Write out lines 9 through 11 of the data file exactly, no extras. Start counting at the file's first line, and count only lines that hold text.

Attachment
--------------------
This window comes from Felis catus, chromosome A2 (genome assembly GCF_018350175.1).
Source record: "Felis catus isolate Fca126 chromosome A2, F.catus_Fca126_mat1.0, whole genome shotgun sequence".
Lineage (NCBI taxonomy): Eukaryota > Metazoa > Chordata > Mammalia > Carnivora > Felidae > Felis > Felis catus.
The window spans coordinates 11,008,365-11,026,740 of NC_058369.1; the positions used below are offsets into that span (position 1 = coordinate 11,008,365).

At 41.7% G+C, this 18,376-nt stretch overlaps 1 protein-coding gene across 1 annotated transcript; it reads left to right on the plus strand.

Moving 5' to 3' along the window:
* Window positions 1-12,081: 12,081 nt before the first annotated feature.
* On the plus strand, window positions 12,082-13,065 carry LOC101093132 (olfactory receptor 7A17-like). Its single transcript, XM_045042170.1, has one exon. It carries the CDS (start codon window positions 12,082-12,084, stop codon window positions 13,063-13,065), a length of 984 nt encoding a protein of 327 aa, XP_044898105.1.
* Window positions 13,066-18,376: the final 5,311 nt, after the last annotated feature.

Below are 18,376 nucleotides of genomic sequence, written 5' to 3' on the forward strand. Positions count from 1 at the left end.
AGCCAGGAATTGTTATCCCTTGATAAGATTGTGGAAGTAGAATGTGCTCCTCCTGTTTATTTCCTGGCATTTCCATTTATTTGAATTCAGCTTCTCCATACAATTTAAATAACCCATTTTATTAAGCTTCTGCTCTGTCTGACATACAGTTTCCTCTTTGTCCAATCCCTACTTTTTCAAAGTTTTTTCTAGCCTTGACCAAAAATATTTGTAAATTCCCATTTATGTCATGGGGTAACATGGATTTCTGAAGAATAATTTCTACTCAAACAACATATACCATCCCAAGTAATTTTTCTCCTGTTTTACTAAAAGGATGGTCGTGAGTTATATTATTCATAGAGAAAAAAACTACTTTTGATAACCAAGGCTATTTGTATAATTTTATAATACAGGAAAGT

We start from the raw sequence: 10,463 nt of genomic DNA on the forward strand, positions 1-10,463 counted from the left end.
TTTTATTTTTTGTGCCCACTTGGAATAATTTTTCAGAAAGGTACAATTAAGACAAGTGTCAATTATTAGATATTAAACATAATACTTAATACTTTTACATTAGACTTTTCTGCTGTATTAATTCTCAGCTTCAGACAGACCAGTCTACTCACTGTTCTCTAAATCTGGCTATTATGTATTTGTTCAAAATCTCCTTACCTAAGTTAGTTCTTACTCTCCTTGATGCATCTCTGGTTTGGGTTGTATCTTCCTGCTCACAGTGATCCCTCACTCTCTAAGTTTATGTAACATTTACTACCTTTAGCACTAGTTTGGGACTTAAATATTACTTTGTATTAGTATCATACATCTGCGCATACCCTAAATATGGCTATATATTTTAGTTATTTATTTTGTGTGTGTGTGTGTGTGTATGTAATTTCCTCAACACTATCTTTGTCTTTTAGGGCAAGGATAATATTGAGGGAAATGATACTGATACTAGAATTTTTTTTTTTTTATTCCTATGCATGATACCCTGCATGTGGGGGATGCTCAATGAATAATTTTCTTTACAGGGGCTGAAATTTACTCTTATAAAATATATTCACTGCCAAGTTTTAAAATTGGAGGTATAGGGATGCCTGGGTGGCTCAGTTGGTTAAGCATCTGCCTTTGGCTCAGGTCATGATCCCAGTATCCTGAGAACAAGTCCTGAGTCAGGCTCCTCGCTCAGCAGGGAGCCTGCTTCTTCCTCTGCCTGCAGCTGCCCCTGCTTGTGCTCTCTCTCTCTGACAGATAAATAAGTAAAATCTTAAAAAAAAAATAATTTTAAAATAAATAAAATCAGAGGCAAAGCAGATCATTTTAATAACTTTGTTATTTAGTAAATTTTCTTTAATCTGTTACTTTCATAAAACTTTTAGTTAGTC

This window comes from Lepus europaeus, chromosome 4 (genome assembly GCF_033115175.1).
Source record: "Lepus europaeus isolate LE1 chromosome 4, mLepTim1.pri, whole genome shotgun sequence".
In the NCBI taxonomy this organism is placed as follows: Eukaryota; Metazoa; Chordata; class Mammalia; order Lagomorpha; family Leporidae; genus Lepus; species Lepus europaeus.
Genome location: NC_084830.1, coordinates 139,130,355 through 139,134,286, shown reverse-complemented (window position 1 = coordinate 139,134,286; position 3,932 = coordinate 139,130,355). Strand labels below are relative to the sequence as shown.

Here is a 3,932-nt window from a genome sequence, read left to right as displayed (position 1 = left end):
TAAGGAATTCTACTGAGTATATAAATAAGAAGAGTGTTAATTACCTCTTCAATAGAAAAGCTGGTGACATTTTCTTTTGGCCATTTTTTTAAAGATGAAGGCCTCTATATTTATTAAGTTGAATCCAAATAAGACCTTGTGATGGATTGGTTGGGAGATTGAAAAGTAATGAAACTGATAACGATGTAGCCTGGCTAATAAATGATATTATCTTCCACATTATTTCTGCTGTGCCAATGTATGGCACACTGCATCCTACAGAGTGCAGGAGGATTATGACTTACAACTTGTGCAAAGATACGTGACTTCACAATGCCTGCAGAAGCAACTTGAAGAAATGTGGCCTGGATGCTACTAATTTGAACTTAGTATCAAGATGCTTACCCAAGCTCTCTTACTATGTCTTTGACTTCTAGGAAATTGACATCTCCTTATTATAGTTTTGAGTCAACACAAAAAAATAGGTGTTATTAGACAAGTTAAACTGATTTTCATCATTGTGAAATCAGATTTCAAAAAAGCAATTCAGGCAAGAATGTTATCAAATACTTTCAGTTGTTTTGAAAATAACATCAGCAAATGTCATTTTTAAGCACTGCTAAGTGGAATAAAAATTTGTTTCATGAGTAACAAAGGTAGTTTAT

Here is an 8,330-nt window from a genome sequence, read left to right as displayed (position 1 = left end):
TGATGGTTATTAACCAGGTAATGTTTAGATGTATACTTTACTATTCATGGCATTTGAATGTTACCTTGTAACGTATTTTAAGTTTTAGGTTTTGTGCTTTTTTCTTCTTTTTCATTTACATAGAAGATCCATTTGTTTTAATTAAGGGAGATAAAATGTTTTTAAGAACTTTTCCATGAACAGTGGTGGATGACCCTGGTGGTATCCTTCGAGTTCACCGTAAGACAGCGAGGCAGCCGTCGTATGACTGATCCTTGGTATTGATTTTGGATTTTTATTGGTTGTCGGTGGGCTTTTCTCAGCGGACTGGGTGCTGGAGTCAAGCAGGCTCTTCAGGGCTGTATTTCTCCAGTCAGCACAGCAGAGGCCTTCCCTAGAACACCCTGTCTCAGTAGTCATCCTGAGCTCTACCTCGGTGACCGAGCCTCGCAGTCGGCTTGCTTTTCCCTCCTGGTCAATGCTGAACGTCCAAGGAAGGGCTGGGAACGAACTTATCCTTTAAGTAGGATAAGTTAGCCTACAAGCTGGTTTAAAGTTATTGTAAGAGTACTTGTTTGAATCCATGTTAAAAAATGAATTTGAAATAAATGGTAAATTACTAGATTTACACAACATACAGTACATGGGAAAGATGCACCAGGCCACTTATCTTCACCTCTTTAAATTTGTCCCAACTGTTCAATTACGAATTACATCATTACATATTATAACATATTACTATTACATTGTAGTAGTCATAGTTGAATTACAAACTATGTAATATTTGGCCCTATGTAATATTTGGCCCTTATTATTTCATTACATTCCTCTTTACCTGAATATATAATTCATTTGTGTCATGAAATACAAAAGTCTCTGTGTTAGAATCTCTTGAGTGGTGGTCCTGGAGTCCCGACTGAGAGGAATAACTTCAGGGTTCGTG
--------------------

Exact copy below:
* Window positions 13,066-18,376: the final 5,311 nt, after the last annotated feature.

Below are 18,376 nucleotides of genomic sequence, written 5' to 3' on the forward strand. Positions count from 1 at the left end.
AGCCAGGAATTGTTATCCCTTGATAAGATTGTGGAAGTAGAATGTGCTCCTCCTGTTTATTTCCTGGCATTTCCATTTATTTGAATTCAGCTTCTCCATACAATTTAAATAACCCATTTTATTAAGCTTCTGCTCTGTCTGACATACAGTTTCCTCTTTGTCCAATCCCTACTTTTTCAAAGTTTTTTCTAGCCTTGACCAAAAATATTTGTAAATTCCCATTTATGTCATGGGGTAACATGGATTTCTGAAGAATAATTTCTACTCAAACAACATATACCATCCCAAGTAATTTTTCTCCTGTTTTACTAAAAGGATGGTCGTGAGTTATATTATTCATAGAGAAAAAAACTACTTTTGATAACCAAGGCTATTTGTATAATTTTATAATACAGGAAAGT